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U of T provides emergency grants to students to cover unexpected costs related to COVID-19

Through the Emergency Student Bursary Fund, U of T has provided more than $2.3 million to more than 2,100 undergraduate students to cover unexpected costs arising from the COVID-19 pandemic (photo by Johnny Guatto)

The University of Toronto has provided $2.3 million to more than 2,100 undergraduate students to cover unexpected costs arising from the pandemic – everything from last-minute flights to overdue rent.

Launched in mid-March, the Emergency Student Bursary Fund is designed to assist undergraduate students who are facing difficult financial circumstances due to the novel coronavirus. Typical disbursements range from $500 to $2,000.

Graduate students can also apply for emergency assistance in the form of loans or grants through a separate program.

“Many of our students rely on part-time jobs,” says Sandy Welsh, U of T’s vice-provost, students. “But many of these jobs have disappeared because of the COVID-19 crisis. Some students are facing difficulty covering the costs of their rent or paying for food, and we expect the difficulty among students to continue.”

Several U of T students who have received support from the fund have sent messages to the registrar’s offices. “The university has been doing so much to help students during this terrible time. We really, really appreciate it,” said one student, who isn’t being identified for privacy reasons. “I cannot begin to tell you how helpful this grant is to me in this difficult time. Thank you for your consideration, kindness and generosity,” said another.

Other students shared their stories of hardship. One international student at U of T Mississauga, for example, said she learned last month that her parents were unable to work due to COVID-19 and wouldn’t be able to transfer funds to cover her April rent payment. To make matters worse, the student said she had been laid off from her part-time job due to the coronavirus, and, with exams approaching, was worried about not being able to pay her bills.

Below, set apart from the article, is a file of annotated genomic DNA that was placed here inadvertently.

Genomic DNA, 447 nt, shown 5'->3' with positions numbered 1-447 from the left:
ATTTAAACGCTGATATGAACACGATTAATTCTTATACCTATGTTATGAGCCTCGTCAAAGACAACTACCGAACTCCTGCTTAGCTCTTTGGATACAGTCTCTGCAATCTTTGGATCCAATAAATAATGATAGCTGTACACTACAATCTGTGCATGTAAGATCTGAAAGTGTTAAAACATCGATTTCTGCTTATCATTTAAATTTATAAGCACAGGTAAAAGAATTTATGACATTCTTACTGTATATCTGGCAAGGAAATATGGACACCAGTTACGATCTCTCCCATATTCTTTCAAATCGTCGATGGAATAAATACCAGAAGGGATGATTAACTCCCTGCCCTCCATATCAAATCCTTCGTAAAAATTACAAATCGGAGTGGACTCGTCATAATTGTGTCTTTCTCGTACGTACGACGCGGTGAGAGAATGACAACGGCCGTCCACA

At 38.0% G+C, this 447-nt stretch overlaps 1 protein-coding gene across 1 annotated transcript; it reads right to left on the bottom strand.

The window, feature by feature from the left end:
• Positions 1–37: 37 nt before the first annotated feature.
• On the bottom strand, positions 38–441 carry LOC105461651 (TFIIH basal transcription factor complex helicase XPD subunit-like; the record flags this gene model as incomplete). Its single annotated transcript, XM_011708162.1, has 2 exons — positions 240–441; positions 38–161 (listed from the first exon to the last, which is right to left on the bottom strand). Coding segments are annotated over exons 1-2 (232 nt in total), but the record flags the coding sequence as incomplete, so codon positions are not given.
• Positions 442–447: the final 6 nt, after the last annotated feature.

The fund has also helped students studying abroad as they scrambled to return home. One third-year student at U of T Scarborough said he was pursuing an internship in Europe. U of T provided him an emergency grant to cover the extra cost of securing a flight back to Toronto on short notice.

To receive a bursary, students must submit an online application to the registrar in their college or faculty, outlining the costs they need covered and the resources available to them. The registrars vet the applications, and approve most of them – although not always for the full amount requested. Funds are delivered to the student via direct deposit, usually within a week (though there will be no payments in the last week of April due to the university’s fiscal year-end).

The program – designed to help students cover basic expenses, including internet, but not educational costs such as tuition – will continue past the end of the spring term.

There is currently no cap on the number of students who can receive funds or on the total amount to be distributed. Students can also apply more than once if their situation changes unexpectedly. Fundraising efforts are underway to support the program.

“This is part of a long-standing commitment U of T has to helping students with financial need,” said Richard Levin, U of T’s executive director of enrolment services and university registrar.

“We want to be in a position to continue to respond to students’ needs at this difficult time.”

The COVID-19 fund operates alongside U of T’s regular Emergency Student Bursary Fund, which, for many years, has helped students who run out of money near the end of term – for any reason. The regular program supports several dozen students a year.

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